Saturday, 3 June 2006

Cue Card Libertarianism: Power

There are two kinds of power that are too frequently confused: political power and economic power. Economic power comes from production and trade, "the ability to produce material values and to offer them for trade"; by contrast, and in Mao Tse-Tung’s memorable formulation, political power comes from the barrel of a gun.

The great danger in confusing the two is that too frequently political power is either put in the service of economic power, or it is set against it. In the libertarian view, it is essential that the two powers are separated totally and completely and constitutionally.

The separation of economy and state is as important as was the seperation of church and state, and for the self-same reasons: the abuse of political power without any effective separation of powers. Governments have a legal monopoly on the use of force – citizens have no choice but to submit to it. It makes no essential difference that they may have elected the government. Political power is coercive.

This is true, be it noted, even in a free society, where the initiation of force by citizens is illegal, but governments reserve the legal right to use force against those who initiate it. (That is the proper use of political power; it is much more commonly used improperly. See Government.)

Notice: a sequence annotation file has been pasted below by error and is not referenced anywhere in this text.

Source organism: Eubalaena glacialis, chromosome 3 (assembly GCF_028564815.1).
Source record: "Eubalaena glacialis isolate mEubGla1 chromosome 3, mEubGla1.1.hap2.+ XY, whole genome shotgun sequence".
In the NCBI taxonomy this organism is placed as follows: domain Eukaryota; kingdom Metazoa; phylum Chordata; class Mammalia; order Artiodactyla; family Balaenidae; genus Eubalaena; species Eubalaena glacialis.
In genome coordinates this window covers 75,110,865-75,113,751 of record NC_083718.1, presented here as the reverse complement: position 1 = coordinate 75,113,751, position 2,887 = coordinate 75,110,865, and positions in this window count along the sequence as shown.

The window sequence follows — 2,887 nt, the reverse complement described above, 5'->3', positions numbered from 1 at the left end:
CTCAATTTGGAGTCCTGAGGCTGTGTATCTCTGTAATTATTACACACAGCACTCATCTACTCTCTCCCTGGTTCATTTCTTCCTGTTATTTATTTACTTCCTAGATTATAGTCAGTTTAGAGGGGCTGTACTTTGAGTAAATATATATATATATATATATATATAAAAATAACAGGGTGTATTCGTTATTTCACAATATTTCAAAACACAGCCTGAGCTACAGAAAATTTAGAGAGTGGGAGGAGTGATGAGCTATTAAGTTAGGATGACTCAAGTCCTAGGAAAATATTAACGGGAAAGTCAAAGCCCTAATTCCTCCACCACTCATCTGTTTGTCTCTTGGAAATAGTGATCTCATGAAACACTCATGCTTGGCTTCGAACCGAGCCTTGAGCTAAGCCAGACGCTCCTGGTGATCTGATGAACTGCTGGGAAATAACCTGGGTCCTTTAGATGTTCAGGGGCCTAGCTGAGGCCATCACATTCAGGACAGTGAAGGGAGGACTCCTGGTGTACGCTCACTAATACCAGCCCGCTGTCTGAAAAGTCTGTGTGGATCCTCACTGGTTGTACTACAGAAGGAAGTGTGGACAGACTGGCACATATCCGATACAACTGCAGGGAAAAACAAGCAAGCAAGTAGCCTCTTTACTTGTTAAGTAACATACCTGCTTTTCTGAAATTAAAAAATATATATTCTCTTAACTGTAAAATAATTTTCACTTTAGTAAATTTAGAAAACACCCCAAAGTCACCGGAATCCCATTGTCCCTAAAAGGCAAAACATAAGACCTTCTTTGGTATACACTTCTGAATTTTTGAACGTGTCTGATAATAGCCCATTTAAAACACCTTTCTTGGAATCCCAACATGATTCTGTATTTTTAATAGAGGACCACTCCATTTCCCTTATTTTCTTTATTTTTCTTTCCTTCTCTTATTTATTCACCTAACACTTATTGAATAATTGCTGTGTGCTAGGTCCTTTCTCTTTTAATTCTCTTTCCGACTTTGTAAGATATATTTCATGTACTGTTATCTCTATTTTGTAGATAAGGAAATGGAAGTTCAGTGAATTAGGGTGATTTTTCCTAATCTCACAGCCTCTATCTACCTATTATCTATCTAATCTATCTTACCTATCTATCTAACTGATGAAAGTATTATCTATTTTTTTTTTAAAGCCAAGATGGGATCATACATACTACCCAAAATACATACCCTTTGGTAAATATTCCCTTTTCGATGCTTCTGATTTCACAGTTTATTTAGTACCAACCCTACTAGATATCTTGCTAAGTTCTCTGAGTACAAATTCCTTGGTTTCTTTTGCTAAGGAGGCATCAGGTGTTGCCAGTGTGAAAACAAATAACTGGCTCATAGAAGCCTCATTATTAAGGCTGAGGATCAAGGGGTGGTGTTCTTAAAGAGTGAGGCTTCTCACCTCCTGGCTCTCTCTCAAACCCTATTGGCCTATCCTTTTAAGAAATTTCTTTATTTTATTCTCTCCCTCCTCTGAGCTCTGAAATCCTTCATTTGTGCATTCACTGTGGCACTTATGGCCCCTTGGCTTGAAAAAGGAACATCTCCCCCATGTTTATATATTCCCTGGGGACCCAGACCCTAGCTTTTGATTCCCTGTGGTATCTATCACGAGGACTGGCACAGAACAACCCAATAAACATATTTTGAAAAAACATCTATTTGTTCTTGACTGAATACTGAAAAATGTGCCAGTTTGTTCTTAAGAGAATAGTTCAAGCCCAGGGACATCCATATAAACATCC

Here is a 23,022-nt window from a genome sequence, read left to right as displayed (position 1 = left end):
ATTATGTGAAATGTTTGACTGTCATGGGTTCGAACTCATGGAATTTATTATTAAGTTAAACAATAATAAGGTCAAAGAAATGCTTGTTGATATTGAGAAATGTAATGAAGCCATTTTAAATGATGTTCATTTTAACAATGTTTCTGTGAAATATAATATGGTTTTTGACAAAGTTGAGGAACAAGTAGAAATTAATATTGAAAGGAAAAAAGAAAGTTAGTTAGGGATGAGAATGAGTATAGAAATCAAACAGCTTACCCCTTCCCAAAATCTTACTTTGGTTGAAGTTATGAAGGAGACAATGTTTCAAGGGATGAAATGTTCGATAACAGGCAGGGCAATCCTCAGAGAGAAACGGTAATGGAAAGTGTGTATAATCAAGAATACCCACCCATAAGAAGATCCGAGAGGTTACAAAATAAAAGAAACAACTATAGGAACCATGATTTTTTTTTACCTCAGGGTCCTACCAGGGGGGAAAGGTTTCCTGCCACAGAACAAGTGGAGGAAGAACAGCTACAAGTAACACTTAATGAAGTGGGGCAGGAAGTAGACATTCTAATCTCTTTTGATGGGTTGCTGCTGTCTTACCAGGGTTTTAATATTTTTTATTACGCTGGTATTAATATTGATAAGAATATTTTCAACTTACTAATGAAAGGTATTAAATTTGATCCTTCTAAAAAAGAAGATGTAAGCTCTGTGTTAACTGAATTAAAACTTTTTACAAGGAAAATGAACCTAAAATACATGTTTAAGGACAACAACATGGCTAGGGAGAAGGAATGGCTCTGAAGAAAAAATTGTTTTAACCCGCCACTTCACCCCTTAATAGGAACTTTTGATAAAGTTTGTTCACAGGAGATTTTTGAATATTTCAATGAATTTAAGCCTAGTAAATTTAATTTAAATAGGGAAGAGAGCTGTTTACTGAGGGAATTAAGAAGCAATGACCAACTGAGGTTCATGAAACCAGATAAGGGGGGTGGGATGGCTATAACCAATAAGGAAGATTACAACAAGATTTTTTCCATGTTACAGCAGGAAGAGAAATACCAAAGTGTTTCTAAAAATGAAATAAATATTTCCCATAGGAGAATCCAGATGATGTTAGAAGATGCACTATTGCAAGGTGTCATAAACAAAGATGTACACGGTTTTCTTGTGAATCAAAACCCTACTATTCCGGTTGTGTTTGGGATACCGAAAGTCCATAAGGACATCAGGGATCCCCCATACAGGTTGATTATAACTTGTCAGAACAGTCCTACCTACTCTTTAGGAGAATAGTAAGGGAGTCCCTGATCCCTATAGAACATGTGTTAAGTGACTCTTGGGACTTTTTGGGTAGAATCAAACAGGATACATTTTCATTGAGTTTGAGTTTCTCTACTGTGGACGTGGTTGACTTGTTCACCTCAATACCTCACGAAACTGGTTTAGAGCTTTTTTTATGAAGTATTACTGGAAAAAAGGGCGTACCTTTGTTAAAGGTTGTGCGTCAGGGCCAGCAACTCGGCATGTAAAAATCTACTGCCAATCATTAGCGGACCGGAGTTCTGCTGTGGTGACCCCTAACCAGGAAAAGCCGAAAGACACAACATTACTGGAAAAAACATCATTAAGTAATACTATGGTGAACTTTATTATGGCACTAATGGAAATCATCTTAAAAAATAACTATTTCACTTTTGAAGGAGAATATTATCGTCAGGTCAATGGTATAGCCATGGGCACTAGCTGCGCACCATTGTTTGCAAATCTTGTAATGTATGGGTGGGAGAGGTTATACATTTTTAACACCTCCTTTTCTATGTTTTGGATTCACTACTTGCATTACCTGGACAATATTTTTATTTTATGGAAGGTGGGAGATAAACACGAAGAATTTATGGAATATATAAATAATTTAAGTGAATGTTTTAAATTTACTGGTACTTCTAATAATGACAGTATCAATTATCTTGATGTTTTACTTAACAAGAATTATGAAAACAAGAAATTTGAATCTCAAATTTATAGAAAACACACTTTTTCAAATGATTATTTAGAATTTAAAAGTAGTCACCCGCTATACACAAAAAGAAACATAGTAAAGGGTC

Economic 'power,' by contrast, is wielded by producers of goods and services by virtue of the voluntary patronage of their customers – who are free to withdraw or relocate their patronage the moment they become dissatisfied. Economic power is non-coercive. As Harry Binswanger says so memorably, the symbol of political power is the gun. The symbol of economic power is the dollar.
The only power a business has to induce customers to give it money is the value of its products. If a business started to produce an inferior product, it would eventually lose its customers. By contrast, the only power that the government has to offer is a threat: "We'll dictate what businessmen can and cannot do—and businessmen better toe the line or we'll throw them in jail."
Blurring the distinction between the dollar and the gun is a favourite ploy of statists, who use this equivocation to justify the curbing of economic freedom through the extension of political controls. "There is no difference between being dictated to by a politician and by a businessman," fudges the statist, "so what harm is done by giving more to the politician and less to the businessman?" Answer – immeasurable.

MORE READING: Harry Binswanger, 'The Dollar and the Gun,'

Part of a continuing series explaining the concepts and terms used by libertarians. Originally published in The Free Radical. The 'Introduction' to the series is here. The series so far is here. .

LINKS: Cue Card Libertarianism - Not PC .

TAGS: Cue_Card_Libertarianism, Libertarianism, Politics, Economics

1 comment:

  1. If I were to say that you do not support true separation of the economy and the state, since you support using the state mechanism to enforce contracts, what would you say?

    Also, more generally, police, courts, army, all fulfill an economic role as well - without them individuals would buy protection on a free market.


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